Can Capitalism Have A Conscience?


Mohammed Yunus, the Bangladeshi microfinance guru visited Australia this month and left behind a trail of inspired acolytes. The Professor drew adulation even from the likes of Peter Hartcher, who reported with approval on his "wondrous vision of capitalism with a conscience".

Yunus came to Australia to talk more than microfinance, however. The founder of the Grameen Bank used his round of lunches and talks to spread his big idea: social business. And he has put his Nobel Prize money where his mouth is, creating a thinktank, the Yunus Centre, to promote social business around the world.

So what is a social business — if not a contradiction in terms?

A social business is an enterprise that makes a difference as well as a profit — a "not-for-loss" enterprise directed at solving a social problem. Profits largely stay in the business to fund its expansion and investors get their money back with only a modest return. You could call it soft capitalism.

When Yunus tells the story of social business, he usually leads with Grameen Danone — a joint venture with the French food giant — that produces Shakti Doi, a delicious, healthy and affordable yoghurt for under-nourished Bangladeshi children. It’s a great idea — although it is still early days for this and other projects like the clean water joint venture with Veolia and the Grameen Shakti renewable energy business.

In Australia, social business was brought into the spotlight in 2009 by the GoodStart takeover of 678 ABC Learning childcare centres. The consortium that picked up the pieces of the wreckage was not the usual array of corporates and venture capitalists but four non-profits — Mission Australia, the Benevolent Society, the Brotherhood of St Laurence and Social Ventures Australia (SVA). This gave new meaning to the phrase "under new management": the margin lending mania of Eddie Groves was replaced by the mission of our leading philanthropists. ABC Learning will be run on a commercial basis but as a social business, with profitability directed towards social goals rather than lining the pockets of shareholders with as much dough as possible.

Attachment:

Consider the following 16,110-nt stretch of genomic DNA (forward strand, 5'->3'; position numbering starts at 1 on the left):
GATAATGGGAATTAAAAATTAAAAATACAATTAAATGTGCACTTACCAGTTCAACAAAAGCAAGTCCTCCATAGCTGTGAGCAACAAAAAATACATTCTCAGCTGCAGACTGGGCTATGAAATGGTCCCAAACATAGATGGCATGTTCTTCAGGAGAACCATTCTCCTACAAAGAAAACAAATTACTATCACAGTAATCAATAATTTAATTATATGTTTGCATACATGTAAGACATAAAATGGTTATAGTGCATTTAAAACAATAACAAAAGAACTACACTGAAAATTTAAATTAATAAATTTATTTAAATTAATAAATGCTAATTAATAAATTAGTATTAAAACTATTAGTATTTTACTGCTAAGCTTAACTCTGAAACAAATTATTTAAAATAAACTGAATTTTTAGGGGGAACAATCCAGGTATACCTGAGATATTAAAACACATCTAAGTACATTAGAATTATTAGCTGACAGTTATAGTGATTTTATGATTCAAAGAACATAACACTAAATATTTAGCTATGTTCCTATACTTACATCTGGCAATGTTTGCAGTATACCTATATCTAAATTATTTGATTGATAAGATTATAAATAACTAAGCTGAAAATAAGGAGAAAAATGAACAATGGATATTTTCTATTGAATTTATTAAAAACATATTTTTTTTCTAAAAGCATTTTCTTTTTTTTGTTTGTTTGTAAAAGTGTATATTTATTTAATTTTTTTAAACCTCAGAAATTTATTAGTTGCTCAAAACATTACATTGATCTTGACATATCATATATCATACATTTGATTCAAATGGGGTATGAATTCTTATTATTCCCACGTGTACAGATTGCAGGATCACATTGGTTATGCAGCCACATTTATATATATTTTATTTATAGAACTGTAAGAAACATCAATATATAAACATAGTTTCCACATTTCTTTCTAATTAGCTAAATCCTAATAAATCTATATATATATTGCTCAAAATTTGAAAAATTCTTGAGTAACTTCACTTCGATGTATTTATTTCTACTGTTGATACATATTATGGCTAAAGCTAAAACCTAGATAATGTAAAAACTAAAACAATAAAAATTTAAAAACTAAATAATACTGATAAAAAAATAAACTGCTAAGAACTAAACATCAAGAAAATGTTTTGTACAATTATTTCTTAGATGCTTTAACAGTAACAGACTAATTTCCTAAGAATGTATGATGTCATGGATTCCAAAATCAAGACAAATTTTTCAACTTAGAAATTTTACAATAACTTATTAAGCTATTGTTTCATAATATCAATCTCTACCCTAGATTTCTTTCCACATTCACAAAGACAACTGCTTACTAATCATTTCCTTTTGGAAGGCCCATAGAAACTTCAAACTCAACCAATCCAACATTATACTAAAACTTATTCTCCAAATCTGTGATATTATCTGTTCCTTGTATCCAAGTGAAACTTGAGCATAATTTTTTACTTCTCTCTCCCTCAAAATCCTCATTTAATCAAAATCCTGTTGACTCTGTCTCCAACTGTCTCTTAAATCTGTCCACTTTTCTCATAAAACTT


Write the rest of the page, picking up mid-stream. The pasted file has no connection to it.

The GoodStart buyout did not come out of a vacuum, of course. Many social businesses already trade in Australia and have been doing so for years.

We all know The Big Issue, the magazine that applies a commercial approach to the problem of homelessness. The street vendors of the magazine share the proceeds of each sale with the publisher — you pay $5 and the seller gets $2.50. A newer Australia-based example is Cool nrg whose "primary purpose is action on climate change". Cool nrg claims to have reached over 7 million consumers worldwide and saved over 3 million tonnes of CO2 with its energy efficiency programs.

Many social businesses were spawned by the privatisation of traditional government services. Work that used to be done by the old CES is now performed by a range of organisations — including non-profits — who manage employment services contracts on a commercial basis, generating profits and fulfilling a social purpose at the same time. Think of Mission Australia, the Salvation Army, Campbell Page and Central West Community College. Elsewhere, the rebranding of the op shops of the St Vincent de Paul Society as Vinnies, who now charge a market price for their resold goods, is another example of simultaneously doing business and doing good.

More traditionally, the mutual and co-operative sector has been doing social business for years. Credit unions and co-operatives are still thriving across Australia. Mutual financial institutions — like credit unions, building societies and friendly societies — now have combined assets of $75 billion.